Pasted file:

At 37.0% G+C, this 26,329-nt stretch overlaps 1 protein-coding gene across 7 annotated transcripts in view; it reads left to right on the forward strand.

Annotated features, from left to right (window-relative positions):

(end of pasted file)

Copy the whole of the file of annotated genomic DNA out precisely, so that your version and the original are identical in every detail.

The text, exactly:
At 37.0% G+C, this 26,329-nt stretch overlaps 1 protein-coding gene across 7 annotated transcripts in view; it reads left to right on the forward strand.

Annotated features, from left to right (window-relative positions):